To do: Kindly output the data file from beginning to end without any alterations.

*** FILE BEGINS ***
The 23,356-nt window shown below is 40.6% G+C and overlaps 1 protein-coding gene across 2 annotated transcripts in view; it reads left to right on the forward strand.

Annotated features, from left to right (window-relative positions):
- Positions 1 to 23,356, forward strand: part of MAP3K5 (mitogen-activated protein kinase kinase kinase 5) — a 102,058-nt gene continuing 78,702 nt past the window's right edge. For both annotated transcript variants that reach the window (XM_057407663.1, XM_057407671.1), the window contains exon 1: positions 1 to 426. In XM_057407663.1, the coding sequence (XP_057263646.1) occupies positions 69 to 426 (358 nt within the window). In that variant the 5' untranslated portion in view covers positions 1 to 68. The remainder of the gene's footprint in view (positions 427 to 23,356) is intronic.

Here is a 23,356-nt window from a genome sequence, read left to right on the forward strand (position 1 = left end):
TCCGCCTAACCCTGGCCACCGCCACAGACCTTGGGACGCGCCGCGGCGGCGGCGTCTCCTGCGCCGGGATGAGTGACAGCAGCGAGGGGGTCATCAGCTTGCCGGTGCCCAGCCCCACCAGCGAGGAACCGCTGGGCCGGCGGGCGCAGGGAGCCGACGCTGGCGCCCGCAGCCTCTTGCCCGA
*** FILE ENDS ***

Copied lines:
The 23,356-nt window shown below is 40.6% G+C and overlaps 1 protein-coding gene across 2 annotated transcripts in view; it reads left to right on the forward strand.

Annotated features, from left to right (window-relative positions):
- Positions 1 to 23,356, forward strand: part of MAP3K5 (mitogen-activated protein kinase kinase kinase 5) — a 102,058-nt gene continuing 78,702 nt past the window's right edge. For both annotated transcript variants that reach the window (XM_057407663.1, XM_057407671.1), the window contains exon 1: positions 1 to 426. In XM_057407663.1, the coding sequence (XP_057263646.1) occupies positions 69 to 426 (358 nt within the window). In that variant the 5' untranslated portion in view covers positions 1 to 68. The remainder of the gene's footprint in view (positions 427 to 23,356) is intronic.

Here is a 23,356-nt window from a genome sequence, read left to right on the forward strand (position 1 = left end):
TCCGCCTAACCCTGGCCACCGCCACAGACCTTGGGACGCGCCGCGGCGGCGGCGTCTCCTGCGCCGGGATGAGTGACAGCAGCGAGGGGGTCATCAGCTTGCCGGTGCCCAGCCCCACCAGCGAGGAACCGCTGGGCCGGCGGGCGCAGGGAGCCGACGCTGGCGCCCGCAGCCTCTTGCCCGA